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Joined: 05 Feb 2005
Posts: 79

PostPosted: Sat Dec 03, 2005 12:04 am    Post subject: Reply with quote

So they didn't have a signed, written agreement with Peter Beech saying that they would get a job. They have emails, which is something, but they paid money without a concrete guarantee. Apparently he lied, and they didn't take the necessary steps to protect themselves.

Furthermore, you personally don't have a signed, written agreement with Anglo-Hellenic saying that they will mediate if a dispute arises with a school. You have though read a vague promise, namely "We're here to help" on their website. It's certainly misleading, it's certainly unprofessional, but they're not in breach of contract with you. It was up to you to make sure that the school was OK before signing up.

I do sympathise with you, as you have obviously invested a lot of time and money and have been let down by an organisation that I myself do not hold a very high opinion of. But like I said, it's up to the individual to check the facts and protect themselves before signing something or paying for something, particulary when working abroad. It also shows that if you choose to work somewhere illegally, then you are even more at risk of being taken advantage of, because you will have no legal channels to persue your complaint.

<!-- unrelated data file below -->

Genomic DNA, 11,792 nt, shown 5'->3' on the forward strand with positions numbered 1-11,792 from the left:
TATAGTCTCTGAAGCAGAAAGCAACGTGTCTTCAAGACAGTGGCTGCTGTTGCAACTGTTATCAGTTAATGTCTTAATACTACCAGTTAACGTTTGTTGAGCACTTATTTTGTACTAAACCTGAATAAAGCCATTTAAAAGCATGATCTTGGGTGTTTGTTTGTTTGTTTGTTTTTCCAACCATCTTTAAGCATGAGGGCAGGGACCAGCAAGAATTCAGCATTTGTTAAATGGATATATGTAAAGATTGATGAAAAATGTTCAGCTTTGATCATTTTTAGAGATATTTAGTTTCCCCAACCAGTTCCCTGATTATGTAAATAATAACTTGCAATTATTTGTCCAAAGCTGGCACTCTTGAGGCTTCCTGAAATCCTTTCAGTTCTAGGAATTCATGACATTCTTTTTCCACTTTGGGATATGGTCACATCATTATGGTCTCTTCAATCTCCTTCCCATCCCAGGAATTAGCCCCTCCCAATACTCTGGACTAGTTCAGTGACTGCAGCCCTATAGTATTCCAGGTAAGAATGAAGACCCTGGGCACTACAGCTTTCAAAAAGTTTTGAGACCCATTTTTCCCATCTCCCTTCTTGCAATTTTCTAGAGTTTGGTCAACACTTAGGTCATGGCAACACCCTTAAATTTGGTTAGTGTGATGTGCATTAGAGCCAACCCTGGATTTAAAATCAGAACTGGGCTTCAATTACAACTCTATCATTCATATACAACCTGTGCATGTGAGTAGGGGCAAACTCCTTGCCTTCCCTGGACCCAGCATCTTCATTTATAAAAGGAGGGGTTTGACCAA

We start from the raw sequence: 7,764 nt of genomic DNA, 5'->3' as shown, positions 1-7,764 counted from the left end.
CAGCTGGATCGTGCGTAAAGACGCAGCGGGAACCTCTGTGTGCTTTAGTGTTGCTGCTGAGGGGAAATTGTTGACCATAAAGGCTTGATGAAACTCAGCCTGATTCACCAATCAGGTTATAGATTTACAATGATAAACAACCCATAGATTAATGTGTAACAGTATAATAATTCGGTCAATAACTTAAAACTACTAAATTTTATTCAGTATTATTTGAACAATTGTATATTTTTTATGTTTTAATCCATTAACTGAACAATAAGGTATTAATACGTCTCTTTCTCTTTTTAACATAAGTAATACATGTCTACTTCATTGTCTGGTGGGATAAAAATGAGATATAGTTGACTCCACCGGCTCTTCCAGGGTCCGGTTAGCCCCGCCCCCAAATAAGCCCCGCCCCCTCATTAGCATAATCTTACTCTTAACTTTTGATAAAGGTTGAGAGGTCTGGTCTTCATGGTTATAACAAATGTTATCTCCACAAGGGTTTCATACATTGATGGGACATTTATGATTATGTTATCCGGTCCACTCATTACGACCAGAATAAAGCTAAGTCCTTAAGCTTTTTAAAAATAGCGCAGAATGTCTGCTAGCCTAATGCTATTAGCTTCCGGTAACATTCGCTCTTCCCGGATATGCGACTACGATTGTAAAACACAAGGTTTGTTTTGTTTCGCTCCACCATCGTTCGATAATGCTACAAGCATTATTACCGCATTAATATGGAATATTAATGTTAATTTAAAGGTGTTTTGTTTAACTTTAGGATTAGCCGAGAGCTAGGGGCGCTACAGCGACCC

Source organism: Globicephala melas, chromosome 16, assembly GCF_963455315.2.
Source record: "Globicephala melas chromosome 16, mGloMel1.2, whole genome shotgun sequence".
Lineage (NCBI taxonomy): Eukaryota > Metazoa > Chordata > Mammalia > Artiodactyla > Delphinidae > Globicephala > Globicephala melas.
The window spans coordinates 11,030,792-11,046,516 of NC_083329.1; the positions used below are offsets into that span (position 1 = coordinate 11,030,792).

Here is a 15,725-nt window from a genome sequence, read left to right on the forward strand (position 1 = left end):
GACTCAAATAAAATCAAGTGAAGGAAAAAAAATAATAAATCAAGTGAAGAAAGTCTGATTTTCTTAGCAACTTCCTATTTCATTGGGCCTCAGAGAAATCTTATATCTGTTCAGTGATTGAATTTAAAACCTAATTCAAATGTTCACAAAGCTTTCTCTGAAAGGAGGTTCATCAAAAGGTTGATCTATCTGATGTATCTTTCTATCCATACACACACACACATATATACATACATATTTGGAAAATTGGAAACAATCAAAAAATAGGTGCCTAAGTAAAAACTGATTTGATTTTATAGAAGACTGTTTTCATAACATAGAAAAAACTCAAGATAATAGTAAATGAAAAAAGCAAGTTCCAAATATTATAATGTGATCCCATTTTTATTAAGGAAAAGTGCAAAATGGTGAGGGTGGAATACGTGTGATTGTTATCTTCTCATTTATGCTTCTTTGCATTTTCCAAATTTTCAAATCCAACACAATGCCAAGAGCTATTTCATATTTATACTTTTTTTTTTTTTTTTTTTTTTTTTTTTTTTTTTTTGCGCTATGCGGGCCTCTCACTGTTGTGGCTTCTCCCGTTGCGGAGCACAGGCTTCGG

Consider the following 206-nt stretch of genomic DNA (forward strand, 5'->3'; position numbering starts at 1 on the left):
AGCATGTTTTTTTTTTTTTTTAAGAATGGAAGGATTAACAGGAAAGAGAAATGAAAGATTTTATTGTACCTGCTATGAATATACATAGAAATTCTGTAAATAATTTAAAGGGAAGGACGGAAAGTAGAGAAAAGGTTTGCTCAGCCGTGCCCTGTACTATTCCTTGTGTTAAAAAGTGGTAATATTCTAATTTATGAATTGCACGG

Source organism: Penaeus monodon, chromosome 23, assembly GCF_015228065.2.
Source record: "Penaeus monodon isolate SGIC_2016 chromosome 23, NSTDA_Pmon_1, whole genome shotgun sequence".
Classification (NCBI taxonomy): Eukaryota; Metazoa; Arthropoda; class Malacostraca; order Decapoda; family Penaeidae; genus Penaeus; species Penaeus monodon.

It's very unfortunate, but wherever you go there'll always be someone trying to get your money off you.
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Joined: 30 Nov 2005
Posts: 1

PostPosted: Sat Dec 03, 2005 12:08 pm    Post subject: Reply with quote

HI everyone (my first post!)